Credit unions—mutual, cooperative, and tax-different—steer clear of traditional shareholder models.
They prioritize consumers, lending mostly to individuals rather than companies.
But will this shield them during a banking crisis?
Owned by their members, they operate as mutual or cooperative institutions. But how does this affect their vulnerability during financial downturns?
With a higher number of accounts and a consumer-driven approach, credit unions feel the impact of consumer-driven recessions.
But wait, there’s more! (Cue the infomercial sound effects)
Their services cater to smaller transaction sizes and loans—auto loans, mortgages, personal loans, and student loans.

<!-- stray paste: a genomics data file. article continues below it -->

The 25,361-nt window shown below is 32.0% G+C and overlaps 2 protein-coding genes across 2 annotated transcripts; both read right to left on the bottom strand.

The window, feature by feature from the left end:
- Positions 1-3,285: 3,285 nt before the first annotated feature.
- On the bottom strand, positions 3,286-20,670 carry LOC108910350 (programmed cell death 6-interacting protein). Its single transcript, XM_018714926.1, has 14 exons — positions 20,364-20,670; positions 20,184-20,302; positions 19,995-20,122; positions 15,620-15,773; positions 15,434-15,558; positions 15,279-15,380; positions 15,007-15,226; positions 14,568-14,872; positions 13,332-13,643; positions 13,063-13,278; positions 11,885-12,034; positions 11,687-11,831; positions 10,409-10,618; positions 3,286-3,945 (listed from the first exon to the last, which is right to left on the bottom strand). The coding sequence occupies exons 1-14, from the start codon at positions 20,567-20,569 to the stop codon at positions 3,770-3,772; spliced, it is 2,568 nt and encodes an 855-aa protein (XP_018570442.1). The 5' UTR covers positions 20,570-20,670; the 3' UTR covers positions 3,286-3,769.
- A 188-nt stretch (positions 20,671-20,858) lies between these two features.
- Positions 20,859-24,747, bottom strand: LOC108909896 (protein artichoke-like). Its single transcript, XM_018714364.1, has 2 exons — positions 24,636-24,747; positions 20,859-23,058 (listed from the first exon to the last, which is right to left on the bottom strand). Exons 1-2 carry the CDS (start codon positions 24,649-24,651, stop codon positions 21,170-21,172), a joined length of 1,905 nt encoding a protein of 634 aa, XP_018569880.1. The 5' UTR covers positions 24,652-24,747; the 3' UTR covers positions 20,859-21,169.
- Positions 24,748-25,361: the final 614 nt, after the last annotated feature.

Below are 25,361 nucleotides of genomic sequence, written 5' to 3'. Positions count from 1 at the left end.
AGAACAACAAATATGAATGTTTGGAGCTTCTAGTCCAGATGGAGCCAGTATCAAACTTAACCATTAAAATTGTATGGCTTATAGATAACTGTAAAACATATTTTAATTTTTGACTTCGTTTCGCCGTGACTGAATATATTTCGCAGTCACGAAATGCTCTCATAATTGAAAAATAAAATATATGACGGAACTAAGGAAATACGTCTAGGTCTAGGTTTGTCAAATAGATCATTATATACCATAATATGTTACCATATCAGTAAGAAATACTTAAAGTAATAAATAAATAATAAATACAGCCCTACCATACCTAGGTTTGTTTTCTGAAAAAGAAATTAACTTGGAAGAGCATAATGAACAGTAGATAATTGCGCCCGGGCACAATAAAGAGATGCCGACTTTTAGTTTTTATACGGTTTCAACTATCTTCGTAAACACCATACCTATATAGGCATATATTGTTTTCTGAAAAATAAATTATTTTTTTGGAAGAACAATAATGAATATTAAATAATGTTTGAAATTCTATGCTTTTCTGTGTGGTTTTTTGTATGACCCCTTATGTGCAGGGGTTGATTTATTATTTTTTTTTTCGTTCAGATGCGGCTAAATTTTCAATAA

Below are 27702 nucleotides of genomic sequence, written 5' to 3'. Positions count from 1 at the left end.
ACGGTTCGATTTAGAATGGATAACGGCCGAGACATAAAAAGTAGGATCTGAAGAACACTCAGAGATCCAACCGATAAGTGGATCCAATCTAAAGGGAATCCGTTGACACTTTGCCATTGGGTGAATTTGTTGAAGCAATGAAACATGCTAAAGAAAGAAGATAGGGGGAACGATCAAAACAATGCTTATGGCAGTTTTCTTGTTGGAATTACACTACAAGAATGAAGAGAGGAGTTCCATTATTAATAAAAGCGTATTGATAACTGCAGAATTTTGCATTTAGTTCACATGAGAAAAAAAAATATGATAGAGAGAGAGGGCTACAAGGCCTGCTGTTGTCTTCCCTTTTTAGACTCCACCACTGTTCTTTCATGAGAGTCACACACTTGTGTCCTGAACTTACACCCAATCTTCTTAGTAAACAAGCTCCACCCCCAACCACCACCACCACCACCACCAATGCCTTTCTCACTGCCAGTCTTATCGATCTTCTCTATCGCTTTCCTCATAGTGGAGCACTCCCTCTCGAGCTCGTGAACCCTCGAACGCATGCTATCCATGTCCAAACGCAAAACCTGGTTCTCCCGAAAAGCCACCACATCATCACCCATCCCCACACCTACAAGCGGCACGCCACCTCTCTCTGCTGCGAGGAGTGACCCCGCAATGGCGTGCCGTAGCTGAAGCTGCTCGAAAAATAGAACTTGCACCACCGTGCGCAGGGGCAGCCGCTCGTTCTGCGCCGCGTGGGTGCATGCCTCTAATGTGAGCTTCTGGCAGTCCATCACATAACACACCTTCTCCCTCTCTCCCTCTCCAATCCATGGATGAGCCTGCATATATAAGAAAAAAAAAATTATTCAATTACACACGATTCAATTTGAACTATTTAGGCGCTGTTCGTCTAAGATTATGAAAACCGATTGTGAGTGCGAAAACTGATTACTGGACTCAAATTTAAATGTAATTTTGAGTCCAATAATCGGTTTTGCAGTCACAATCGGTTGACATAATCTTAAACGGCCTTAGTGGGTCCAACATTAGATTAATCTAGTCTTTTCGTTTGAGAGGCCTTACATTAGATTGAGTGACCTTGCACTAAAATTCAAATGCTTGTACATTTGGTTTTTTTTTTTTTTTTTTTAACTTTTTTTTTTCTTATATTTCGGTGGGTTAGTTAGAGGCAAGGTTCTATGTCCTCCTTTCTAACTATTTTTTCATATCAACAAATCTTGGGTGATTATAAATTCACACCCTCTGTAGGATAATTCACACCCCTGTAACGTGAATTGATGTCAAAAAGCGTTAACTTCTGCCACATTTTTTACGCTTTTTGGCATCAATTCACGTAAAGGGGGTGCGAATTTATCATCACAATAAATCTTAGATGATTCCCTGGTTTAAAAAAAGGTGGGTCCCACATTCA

Will they bear the brunt more than banks with commercial deposits and loans?
Here’s the twist!
As the United States faces a financial crisis impacting consumers, employment rates, and housing market instability, credit unions face unique challenges.
If the banking crisis and recession impact consumer confidence and consumption, credit unions will be disproportionately affected.
As we navigate through this financial storm, the exact impact on credit unions remains uncertain but there is one thing we can be certain of – impacts to the American consumer will disproportionately affect credit unions.
The unemployment rates and financial struggles of individuals across the country will be key factors to monitor.
Let’s keep an eye on credit quality metrics for the American consumer as a bellwether for the performance of credit unions.
Digging deep on banks is what I do.
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